When University of Zurich researchers Dominique J.F. de Quervain, Ernst Fehr, and colleagues scanned subjects with a PET device during an ultimatum-like game, they found certain reward circuits in the brain’s striatum activated when players anticipated, and then actually punished, ill-behaved partners. What’s more, the greater the activation of the striatum, the greater the subjects’ willingness to incur costs for the opportunity to deliver punishment. At the same time, the researchers saw activation in the medial prefrontal cortex, the deliberative part of the higher brain that’s thought to weigh risks and rewards. Once again, neuroscientists seem to have caught on camera an engagement between the emotional and reasoning parts of the brain.
These same brain regions—the reward-seeking striatum and the deliberative prefrontal cortex, both of which are activated by the pleasing possibility of revenge—also light up when people anticipate giving rewards to partners who cooperate. Though the players’ behaviors are opposite—bestowing a reward versus exacting punishment— their brains react in the same way in eager anticipation of a satisfying social experience.
Fear and Loathing
Like the brain’s reward circuits, its systems for sensing and making decisions about risks are powerful and prone to error. Often this fact confronts us directly. Many people, for instance, have a paralyzing fear of flying that’s unrelated to its true risks. All the time, people make the irrational decision to travel by car rather than fly, believing on a gut level that it’s safer, even though they know it’s not.
This behavior is partly the work of the amygdala, a structure near the base of the brain. Colin Camerer, a behavioral and experimental economist at the California Institute of Technology, calls the amygdala an “internal hypochondriac,” which provides quick and dirty emotional signals in response to potential threats. It’s also been called the “fear site,” responsible for both producing fear responses and learning from experience to be afraid of certain stimuli. The amygdala responds instantaneously to all manner of perceived potential threats and pays particular attention to social cues. This leads to good and, often, very bad decisions.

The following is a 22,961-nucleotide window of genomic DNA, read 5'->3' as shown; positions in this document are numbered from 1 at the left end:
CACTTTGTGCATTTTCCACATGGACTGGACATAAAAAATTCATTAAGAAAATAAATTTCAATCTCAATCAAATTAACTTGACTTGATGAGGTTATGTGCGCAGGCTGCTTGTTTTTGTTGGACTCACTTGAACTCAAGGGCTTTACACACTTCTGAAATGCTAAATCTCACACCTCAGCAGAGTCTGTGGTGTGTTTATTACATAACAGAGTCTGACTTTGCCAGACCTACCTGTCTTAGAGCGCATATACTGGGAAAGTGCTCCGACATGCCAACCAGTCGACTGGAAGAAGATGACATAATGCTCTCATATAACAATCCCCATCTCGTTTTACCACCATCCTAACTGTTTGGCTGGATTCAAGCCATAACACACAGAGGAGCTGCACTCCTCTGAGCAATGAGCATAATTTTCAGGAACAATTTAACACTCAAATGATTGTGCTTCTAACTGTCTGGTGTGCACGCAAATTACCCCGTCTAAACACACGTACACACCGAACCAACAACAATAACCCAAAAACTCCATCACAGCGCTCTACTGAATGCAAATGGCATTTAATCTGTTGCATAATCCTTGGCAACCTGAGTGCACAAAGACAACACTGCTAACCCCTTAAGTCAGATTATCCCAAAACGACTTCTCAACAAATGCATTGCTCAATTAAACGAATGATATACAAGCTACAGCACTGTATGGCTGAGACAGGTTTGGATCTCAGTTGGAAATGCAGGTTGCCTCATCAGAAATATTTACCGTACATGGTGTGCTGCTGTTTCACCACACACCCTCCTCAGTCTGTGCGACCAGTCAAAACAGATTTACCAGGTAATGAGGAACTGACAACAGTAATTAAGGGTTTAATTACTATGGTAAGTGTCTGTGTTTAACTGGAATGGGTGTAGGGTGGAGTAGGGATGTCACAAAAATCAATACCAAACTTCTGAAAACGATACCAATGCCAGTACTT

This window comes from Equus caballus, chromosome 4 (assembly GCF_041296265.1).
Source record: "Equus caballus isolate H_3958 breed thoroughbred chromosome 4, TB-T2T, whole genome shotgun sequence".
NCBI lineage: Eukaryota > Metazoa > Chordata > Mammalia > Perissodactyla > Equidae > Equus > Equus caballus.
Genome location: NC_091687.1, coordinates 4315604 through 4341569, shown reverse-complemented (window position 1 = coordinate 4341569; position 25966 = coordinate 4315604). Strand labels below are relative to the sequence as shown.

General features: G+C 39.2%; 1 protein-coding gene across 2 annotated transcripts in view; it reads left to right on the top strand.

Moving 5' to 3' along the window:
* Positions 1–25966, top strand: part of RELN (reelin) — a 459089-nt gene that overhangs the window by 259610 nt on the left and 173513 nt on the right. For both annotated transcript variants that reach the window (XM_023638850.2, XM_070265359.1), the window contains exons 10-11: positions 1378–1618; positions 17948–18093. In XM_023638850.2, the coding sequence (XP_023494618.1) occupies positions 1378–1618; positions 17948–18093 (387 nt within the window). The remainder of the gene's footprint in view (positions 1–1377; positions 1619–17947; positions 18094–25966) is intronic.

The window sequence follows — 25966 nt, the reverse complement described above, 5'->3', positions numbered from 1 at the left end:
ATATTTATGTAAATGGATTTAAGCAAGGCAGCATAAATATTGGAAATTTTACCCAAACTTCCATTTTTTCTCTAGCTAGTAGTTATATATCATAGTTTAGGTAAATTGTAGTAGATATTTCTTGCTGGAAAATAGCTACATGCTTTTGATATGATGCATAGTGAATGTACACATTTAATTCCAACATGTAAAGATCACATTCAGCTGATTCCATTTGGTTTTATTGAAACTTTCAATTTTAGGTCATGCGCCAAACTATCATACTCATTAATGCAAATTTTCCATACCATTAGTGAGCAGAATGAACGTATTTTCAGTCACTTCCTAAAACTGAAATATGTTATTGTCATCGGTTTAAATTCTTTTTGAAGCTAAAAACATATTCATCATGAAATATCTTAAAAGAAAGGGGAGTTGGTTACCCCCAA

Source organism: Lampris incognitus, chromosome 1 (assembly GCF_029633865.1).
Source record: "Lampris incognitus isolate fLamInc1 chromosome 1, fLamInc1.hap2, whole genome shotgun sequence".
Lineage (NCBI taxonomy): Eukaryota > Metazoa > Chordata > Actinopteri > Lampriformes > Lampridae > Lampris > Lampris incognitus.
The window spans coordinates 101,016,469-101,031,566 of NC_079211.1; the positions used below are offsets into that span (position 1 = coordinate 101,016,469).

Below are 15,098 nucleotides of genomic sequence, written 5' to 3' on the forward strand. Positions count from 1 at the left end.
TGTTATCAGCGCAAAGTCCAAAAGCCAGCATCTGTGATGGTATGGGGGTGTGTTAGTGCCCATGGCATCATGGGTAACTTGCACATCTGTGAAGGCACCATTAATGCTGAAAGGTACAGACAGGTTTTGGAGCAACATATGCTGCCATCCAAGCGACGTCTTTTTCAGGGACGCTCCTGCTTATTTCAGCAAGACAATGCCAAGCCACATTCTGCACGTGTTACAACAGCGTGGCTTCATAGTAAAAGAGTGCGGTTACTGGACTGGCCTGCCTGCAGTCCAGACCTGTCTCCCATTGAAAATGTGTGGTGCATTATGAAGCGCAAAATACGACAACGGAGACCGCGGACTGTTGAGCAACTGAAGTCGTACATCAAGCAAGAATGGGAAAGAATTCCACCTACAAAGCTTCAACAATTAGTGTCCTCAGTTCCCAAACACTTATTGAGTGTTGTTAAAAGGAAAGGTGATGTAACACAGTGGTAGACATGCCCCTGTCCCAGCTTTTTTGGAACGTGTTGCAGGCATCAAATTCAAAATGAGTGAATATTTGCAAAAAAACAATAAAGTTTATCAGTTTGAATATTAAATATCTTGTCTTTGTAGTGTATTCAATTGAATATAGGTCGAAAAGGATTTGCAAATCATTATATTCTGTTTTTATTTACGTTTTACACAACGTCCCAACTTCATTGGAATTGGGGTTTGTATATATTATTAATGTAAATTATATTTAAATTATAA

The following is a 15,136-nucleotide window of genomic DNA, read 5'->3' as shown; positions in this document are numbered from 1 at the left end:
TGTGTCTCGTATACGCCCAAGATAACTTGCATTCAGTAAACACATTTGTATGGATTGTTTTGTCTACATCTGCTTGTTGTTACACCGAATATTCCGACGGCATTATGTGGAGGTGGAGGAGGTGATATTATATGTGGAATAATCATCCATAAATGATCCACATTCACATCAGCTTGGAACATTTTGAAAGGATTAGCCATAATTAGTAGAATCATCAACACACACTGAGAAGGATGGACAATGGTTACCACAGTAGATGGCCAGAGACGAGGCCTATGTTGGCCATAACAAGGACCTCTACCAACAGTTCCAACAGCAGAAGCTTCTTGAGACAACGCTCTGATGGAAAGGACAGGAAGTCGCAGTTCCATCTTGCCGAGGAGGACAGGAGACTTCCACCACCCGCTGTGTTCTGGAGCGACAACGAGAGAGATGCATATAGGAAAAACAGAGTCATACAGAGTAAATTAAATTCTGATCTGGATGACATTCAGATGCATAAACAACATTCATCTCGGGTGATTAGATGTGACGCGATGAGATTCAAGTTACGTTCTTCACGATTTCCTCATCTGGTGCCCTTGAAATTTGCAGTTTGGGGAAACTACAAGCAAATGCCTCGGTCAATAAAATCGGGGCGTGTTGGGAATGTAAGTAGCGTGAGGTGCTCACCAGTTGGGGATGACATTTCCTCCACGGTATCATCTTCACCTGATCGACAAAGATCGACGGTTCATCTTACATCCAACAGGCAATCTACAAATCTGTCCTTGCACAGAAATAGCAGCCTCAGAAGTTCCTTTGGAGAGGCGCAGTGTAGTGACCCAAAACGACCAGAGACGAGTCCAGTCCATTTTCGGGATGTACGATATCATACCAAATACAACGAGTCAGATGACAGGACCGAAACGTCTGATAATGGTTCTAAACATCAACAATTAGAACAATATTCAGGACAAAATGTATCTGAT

Face Your Fear
Look at how the amygdala influences first impressions: Brain-scanning experiments show that it activates when people see spiders, snakes, frightening expressions, faces that look untrustworthy—and faces of another race. It’s easy to see how a “that’s a threat” response to a snake could guide good decisions, particularly a million years ago out on the savanna. But a gut reaction that says “watch out” when you see a face of a different race?
MRI studies have shown that the amygdala becomes more active when whites see black faces than when they see white faces; similarly, in blacks, the amygdala reacts more to white faces than black ones. Taken alone, this finding says nothing about people’s conscious attitudes. But research by Harvard social ethicist Mahzarin Banaji and colleagues shows that even people who consciously believe they have no racial bias often do have negative unconscious feelings toward “outgroups”—people not like themselves. Investigators have found, too, that the greater a person’s unconscious bias on these tests, the more active the amygdala.
On the one hand, we should be happy that our amygdalas warn us of potential dangers before our conscious brains grasp that something’s amiss. But a brain circuit that was indispensable to our ancestors, warning them away from legitimate threats like snakes, certainly contributes to an array of bad and irrational decisions today. In the case of our readiness to fear outgroups, think of the countless missed opportunities and just plain bad decisions made by good people who consciously hold no racial biases but who nonetheless have gone with an inchoate gut sense to withhold a job offer, deny a promotion, or refuse a loan because their amygdalas, for no good reason, said, “Watch out.”
Wheel of Misfortune
The amygdala’s role in warning us about perils real and imagined seems to extend even to the threat of losing money. In Breiter’s lab, researchers monitored brain activity while volunteers watched images of roulette-like wheels, each with a spinning arrow that would come to a stop on a particular dollar amount, either a gain, a loss, or zero. It was obvious at a glance that some wheels were likely to produce dollar wins while others were clearly losers. When the losing wheels spun, subjects’ amygdalas activated even before the arrows stopped, signaling their discomfort about the losses they saw coming.
Beyond the amygdala, the brain has another risk-aversion region that steers us from disagreeable stimuli. Recall in the ultimatum game that it was the anterior insula that reacted with disgust to the other player’s rotten offer; this region also activates when people think they’re about to experience pain or see something shocking. Like our reward-seeking circuitry, loss-avoidance circuits involving the amygdala and anterior insula serve us well—when they’re not driving us to overact and make bad decisions.